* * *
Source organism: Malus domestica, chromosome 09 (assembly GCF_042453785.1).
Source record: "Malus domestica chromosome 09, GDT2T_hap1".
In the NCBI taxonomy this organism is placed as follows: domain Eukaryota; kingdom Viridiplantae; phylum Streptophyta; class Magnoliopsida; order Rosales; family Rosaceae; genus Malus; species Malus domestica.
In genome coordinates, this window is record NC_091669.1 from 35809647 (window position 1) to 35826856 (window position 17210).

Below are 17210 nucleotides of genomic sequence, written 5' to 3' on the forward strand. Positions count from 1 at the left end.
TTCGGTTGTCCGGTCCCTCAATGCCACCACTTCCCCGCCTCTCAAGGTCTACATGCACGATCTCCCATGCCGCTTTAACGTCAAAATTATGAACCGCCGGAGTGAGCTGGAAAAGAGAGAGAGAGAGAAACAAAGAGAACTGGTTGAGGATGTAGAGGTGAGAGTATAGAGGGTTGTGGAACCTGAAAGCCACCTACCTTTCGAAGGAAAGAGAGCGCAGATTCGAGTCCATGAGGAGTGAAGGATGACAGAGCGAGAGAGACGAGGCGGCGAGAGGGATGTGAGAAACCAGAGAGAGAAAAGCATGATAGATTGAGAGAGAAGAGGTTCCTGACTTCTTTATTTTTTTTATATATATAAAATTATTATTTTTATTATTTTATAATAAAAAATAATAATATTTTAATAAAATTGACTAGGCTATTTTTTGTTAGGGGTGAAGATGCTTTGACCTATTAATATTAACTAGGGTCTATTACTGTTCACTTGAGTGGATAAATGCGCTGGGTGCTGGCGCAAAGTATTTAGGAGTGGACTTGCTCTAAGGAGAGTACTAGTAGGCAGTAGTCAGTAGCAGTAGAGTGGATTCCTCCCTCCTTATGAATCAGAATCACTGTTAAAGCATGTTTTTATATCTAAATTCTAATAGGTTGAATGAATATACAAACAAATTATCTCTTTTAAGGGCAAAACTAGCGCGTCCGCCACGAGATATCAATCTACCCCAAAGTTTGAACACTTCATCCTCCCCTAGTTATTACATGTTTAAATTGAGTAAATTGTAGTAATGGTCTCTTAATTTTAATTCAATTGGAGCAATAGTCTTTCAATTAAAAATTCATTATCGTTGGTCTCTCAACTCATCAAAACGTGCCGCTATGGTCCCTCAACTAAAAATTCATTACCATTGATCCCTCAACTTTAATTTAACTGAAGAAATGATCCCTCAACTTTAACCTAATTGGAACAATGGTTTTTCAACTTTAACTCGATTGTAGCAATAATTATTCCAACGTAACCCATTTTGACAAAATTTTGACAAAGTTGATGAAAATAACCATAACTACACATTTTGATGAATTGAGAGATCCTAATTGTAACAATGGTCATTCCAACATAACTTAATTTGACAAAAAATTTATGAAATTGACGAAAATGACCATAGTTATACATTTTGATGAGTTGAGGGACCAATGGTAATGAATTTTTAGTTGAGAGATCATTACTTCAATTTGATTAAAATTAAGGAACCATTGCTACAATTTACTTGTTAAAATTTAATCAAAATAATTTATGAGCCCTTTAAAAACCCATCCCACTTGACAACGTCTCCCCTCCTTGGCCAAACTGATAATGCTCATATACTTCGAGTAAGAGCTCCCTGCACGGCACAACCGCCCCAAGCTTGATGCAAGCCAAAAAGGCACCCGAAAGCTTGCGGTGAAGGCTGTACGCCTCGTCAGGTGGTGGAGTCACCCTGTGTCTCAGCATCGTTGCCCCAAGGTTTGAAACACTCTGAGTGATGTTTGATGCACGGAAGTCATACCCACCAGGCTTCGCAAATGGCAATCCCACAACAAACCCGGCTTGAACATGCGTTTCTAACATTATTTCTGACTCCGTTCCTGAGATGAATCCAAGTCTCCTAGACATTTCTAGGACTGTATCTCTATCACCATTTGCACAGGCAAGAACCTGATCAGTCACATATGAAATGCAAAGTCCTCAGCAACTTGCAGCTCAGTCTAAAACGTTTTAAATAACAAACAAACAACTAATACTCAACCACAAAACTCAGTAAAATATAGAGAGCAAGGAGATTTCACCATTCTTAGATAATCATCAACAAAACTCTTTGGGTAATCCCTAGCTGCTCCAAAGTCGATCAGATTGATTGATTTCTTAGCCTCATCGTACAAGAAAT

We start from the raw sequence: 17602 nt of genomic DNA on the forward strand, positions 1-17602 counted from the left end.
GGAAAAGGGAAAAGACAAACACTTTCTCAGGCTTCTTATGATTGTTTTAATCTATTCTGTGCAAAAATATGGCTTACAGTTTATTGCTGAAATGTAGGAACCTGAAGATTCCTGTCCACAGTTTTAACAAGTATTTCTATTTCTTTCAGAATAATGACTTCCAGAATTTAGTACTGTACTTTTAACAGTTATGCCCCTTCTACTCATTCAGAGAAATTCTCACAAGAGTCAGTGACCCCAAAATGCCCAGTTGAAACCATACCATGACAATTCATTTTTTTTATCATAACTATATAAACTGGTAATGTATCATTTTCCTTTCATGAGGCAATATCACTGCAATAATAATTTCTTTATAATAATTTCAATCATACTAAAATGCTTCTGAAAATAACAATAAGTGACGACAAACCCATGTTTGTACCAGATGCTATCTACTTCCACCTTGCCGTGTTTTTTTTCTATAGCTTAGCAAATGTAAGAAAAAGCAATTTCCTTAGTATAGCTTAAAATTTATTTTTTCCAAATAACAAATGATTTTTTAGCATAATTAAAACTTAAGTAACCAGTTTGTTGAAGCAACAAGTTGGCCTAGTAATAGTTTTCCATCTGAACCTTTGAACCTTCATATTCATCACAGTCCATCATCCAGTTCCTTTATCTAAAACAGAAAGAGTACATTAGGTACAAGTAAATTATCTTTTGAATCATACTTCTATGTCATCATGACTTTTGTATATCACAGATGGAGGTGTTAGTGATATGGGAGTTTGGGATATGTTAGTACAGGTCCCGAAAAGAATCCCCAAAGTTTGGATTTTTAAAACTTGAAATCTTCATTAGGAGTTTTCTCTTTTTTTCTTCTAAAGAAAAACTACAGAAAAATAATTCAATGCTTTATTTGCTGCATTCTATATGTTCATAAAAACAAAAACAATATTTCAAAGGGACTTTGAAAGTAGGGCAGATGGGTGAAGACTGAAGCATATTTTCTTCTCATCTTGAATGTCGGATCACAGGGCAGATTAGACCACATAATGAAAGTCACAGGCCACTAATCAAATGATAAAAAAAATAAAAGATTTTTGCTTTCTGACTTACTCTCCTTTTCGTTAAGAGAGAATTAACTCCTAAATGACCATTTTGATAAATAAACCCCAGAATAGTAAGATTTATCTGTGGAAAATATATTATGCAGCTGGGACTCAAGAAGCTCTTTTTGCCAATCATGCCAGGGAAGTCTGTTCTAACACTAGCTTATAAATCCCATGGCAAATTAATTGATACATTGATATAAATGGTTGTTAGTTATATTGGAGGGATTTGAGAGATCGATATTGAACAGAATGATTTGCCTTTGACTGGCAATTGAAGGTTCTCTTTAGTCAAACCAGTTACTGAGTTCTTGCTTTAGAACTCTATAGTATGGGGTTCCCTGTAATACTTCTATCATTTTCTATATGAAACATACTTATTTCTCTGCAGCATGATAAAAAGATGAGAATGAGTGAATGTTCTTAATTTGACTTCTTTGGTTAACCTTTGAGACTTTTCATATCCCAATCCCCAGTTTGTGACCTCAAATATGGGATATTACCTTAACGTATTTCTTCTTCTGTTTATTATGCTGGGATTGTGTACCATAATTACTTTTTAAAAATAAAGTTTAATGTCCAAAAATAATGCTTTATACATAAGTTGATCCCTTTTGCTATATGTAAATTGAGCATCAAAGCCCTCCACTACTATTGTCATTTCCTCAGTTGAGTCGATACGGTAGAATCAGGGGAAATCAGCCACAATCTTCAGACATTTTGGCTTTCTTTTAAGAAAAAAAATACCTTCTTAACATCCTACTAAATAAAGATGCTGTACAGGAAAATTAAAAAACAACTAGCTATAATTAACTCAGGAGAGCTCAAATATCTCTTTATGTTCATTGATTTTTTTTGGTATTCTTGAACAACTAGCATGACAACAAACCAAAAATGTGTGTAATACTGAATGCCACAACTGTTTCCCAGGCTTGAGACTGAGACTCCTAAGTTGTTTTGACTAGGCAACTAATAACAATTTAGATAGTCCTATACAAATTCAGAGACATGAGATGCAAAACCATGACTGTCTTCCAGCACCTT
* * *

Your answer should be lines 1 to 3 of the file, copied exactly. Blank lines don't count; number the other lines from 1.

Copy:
Source organism: Malus domestica, chromosome 09 (assembly GCF_042453785.1).
Source record: "Malus domestica chromosome 09, GDT2T_hap1".
In the NCBI taxonomy this organism is placed as follows: domain Eukaryota; kingdom Viridiplantae; phylum Streptophyta; class Magnoliopsida; order Rosales; family Rosaceae; genus Malus; species Malus domestica.